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Posts Tagged ‘paywalls’

Changes Come to The Dallas Morning News. Will They Work to the Paper’s Advantage?

Screen shot 2013-10-07 at 9.33.45 PMJust over the last couple of weeks, The Dallas Morning News has announced that they’re ditching their paywall altogether AND that they’re introducing native advertising on their web product.

First came the news that Nieman Lab’s Joshua Benton, also a former DMN reporter, broke about the paper’s upcoming advertorials: “Our approach is straightforward and low-risk by serving up original, high-quality content in a contextually relevant environment sponsored by an advertising partner,” read a press release from the News.

The News‘ official explanation of the jump from traditional advertising strategies to the much-debated but increasingly popular digital native ad plans describes that its first experiment with native ads was a success (This consisted of a story run alongside the DMN’s entertainment content on the GuideLive page called “5 ways to create perfect pumpkins without carving,” written by a local candle vendor, but it appears like any other DMN editorial.)

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No Reader Left Behind: What’s Wrong With a $1,000 Subscription?

It’s nice when a news blog grows up. If you don’t live in New York, or care about its politics, you’ve probably never heard of Capital New York, which was recently bought by Politico. And there’s plans to juice it up, in the style of Politico Pro, by charging an estimated $1,000 yearly subscription. Talk about a paywall.

This is good, because the quality of journalism over at Capital is first rate. It’s already a “must read” for political junkies here. And Politico is on point about using the ‘freemium’ model to make their brand of news a money tree.

But when you make something so exclusive that only Michael Bloomberg can really afford it, how does that fit into the mission of a news blog like Capital, whose mission is, according to their site (emphasis mine):

Capital is an online news publication about how things work in New York, founded in 2010. We report on important local people and institutions, with the aim of sustaining a conversation with a knowing audience about things they don’t already know.

There’s something to be said for running a publication and making it this valuable. But I’m still an idealist. What happens when the cheap content for the poor, but knowing audiences, starts to stink because it’s not profitable? The New York Times costs almost $200 a year, and even they’re launching cheaper products. I’m glad there’s options in terms of business models. I’m just scared about this one.  

 

Image via AMC

Kickstarting Journalism and Climate Change Reporting

I never thought Veronica Mars and long form reporting on climate change had anything in common, but it turns out, they both have the same business model. You want it? You’ll have to pony up for it.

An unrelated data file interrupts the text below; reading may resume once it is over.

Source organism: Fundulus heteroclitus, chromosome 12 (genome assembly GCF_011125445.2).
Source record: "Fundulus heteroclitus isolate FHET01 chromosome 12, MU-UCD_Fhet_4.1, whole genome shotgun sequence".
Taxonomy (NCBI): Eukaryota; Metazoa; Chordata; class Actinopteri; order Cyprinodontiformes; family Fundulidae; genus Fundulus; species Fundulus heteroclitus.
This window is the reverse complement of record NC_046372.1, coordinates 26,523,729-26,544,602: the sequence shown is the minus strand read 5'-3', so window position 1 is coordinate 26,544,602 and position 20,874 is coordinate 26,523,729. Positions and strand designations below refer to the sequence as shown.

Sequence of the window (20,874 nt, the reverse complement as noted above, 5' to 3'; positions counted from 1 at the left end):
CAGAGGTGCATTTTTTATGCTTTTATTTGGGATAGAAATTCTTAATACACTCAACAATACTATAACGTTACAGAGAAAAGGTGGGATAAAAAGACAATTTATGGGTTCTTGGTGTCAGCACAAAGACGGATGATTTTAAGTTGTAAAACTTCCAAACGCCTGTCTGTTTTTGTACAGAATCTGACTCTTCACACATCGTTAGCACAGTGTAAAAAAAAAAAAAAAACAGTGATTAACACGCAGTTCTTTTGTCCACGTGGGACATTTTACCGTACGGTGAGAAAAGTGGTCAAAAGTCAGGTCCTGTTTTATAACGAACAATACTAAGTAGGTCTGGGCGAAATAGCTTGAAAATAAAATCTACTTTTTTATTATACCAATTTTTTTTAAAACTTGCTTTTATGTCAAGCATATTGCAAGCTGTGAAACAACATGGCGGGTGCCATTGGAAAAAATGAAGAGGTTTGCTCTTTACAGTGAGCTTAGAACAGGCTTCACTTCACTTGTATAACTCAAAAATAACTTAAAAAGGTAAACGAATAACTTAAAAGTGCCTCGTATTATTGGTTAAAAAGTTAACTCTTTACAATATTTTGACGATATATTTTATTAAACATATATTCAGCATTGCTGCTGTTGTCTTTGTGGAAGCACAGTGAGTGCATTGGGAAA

The Bulletin of the Atomic Scientists, which has been reporting on nuclear weapons, power, disarmament and general military issues surrounding it since 1945, sustains itself with a combination of digital subscriptions, individual donations, and foundational philanthropy. This spring, William and Eleanor Revelle, who’ve led the clean energy cause and have supported The Bulletin with donations and insight on their editorial board, are offering a Challenge Gift. They’ll grant $50,000 and match every donation made to the Bulletin until May 31, 2013 in the hope of raising $100,000 to be used toward reporting on climate change. A week after announcing the challenge, $10,000 has already been raised and Bulletin publisher Kennette Benedict is hopeful that they’ll meet their goal.

It’s a good example of what news organizations need to do to thrive. Here’s why it works:

1) Diversity is Key

According to Benedict, donations and grants like this make her journal work. Individual donations makes up about 20% of their revenues. Ten percent is from subscriptions to digital content and the rest is from philanthropy. When the Post announced its paywall yesterday, the internet was already lamenting its ‘leaks.’

But that is sort of the point. When advertising just doesn’t work, subscription and membership models have to be dynamic. We’ll see how the Post works out this summer. But for niche news, like the Bulletin, there should be options. The Bulletin offers some content, like roundtables and short articles for free. You can buy single articles. Or you can subscribe to the full digital version, as an individual or as an organization. Since their news is, well, news-worthy, they offer free subscriptions for media personnel. So a journalist reporting on climate change or nuclear power can get research from the Bulletin experts.

2) Stay on Your Beat